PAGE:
student, in the counselor’s opinion, does not present a threat of danger. A re-entry protocol will be followed by
the school involving the student(s) who made the threat as well as those students/staff who were named in the
threat. There will be on-going communication with school families.
SPORTS/EXTRA CURRICULAR ACTIVITIES/ELIGIBILITY GUIDELINES
SCHOOL-SPONSORED SPORTS
WINTER SPORTS
SPRING SPORTS
High School
Girls
Volleyball
Cross Country (Co-ed)
Basketball
Track and Field
Boys
Soccer (Co-ed)
Cross Country (Co-ed)
Basketball
Track and Field
FALL SPORTS
WINTER SPORTS
SPRING SPORTS
Junior High
Girls
Volleyball
Basketball
Track and Field
Boys
Soccer (Co-ed)
Basketball
Track and Field
FALL SPORTS
WINTER SPORTS
SPRING SPORTS
Elementary (5-6)
Girls
Volleyball
Basketball
Track and Field (6th only)
FALL SPORTS
Boys
Basketball
Track and Field (6th only)
PHILOSOPHY OF ATHLETICS AT DAMASCUS CHRISTIAN
Sports Mission Statement: Damascus Christian School’s mission is to assist Christian parents in the Biblical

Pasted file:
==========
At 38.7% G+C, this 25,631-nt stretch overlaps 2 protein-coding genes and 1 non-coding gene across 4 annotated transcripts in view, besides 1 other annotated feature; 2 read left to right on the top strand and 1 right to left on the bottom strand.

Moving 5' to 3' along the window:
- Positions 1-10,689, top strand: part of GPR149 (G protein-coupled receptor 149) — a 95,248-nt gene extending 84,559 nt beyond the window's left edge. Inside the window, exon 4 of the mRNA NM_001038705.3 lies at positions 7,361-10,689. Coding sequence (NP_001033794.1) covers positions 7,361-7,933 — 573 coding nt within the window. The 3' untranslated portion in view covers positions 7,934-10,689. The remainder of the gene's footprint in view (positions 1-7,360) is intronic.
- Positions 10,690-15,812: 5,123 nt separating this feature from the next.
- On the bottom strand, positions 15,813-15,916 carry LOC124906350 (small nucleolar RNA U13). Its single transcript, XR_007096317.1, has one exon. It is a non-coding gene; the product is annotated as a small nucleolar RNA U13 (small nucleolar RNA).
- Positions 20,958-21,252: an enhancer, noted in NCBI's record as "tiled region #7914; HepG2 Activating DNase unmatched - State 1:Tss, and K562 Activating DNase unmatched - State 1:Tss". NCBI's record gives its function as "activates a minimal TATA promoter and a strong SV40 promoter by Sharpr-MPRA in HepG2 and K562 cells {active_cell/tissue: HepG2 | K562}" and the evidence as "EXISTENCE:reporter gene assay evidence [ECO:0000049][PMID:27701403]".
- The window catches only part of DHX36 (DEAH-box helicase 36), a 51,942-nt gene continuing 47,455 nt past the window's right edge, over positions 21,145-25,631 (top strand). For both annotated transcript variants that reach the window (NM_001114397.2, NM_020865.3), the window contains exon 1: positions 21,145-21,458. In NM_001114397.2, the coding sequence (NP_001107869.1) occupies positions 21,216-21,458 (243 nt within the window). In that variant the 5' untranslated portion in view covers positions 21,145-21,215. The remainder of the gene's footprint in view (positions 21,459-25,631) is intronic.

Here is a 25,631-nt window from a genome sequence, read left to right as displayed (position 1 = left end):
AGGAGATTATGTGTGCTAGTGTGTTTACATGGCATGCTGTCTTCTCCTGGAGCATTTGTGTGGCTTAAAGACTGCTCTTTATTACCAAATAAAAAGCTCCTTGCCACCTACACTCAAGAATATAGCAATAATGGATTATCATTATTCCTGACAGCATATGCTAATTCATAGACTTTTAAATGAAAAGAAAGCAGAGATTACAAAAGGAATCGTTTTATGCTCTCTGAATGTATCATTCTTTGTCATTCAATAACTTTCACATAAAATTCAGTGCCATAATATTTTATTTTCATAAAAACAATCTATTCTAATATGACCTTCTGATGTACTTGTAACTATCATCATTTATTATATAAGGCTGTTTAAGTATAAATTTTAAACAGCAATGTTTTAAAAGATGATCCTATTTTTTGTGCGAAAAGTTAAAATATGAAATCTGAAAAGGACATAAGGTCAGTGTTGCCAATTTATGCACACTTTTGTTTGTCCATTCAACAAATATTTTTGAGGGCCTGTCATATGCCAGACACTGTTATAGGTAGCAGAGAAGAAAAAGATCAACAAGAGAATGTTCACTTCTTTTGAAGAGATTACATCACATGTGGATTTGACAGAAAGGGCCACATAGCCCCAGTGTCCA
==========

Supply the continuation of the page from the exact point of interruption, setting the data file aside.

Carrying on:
training of their children spiritually, intellectually, socially, emotionally and physically, to help prepare them to
be faithful followers of Jesus Christ for the God’s glory and the building of His Kingdom.
41
Elementary-level programs will focus on introduction and instruction of skills. Each player is encouraged to
attend all practices and, as a reward for their hard work, will have the opportunity to participate as equally as
possible in the events scheduled.
Junior High programs will focus on continued instruction and skill development and the initial stages of team
tactics. Each player is encouraged to attend all practices as scheduled by the coach and to let the coach know if
they will not be able to attend. The players can expect that they should, as nearly as possible, be given the
opportunity to participate to some extent in each scheduled event as long as they are attending the practices as
scheduled.
High School – DCHS competes at the 1-A level with the Oregon School Activities Association (OSAA). We